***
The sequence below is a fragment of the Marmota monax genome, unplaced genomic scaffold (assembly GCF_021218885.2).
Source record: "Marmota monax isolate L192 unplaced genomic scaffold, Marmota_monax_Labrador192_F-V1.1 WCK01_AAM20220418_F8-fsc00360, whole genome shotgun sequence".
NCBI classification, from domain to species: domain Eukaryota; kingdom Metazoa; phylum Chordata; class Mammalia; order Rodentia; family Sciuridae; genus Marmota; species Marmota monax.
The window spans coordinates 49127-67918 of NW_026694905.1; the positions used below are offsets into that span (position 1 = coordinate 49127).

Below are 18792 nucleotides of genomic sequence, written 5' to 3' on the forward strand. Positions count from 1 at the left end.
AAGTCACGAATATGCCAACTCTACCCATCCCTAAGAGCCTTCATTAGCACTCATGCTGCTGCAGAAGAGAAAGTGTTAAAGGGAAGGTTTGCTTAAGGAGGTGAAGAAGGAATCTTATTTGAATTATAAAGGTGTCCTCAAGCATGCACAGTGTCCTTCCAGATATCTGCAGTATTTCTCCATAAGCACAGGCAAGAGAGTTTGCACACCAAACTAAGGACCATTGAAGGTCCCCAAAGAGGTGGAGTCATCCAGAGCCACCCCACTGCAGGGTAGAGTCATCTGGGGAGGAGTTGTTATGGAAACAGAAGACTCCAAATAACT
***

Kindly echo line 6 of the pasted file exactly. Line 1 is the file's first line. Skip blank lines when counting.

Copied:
AAGTCACGAATATGCCAACTCTACCCATCCCTAAGAGCCTTCATTAGCACTCATGCTGCTGCAGAAGAGAAAGTGTTAAAGGGAAGGTTTGCTTAAGGAGGTGAAGAAGGAATCTTATTTGAATTATAAAGGTGTCCTCAAGCATGCACAGTGTCCTTCCAGATATCTGCAGTATTTCTCCATAAGCACAGGCAAGAGAGTTTGCACACCAAACTAAGGACCATTGAAGGTCCCCAAAGAGGTGGAGTCATCCAGAGCCACCCCACTGCAGGGTAGAGTCATCTGGGGAGGAGTTGTTATGGAAACAGAAGACTCCAAATAACT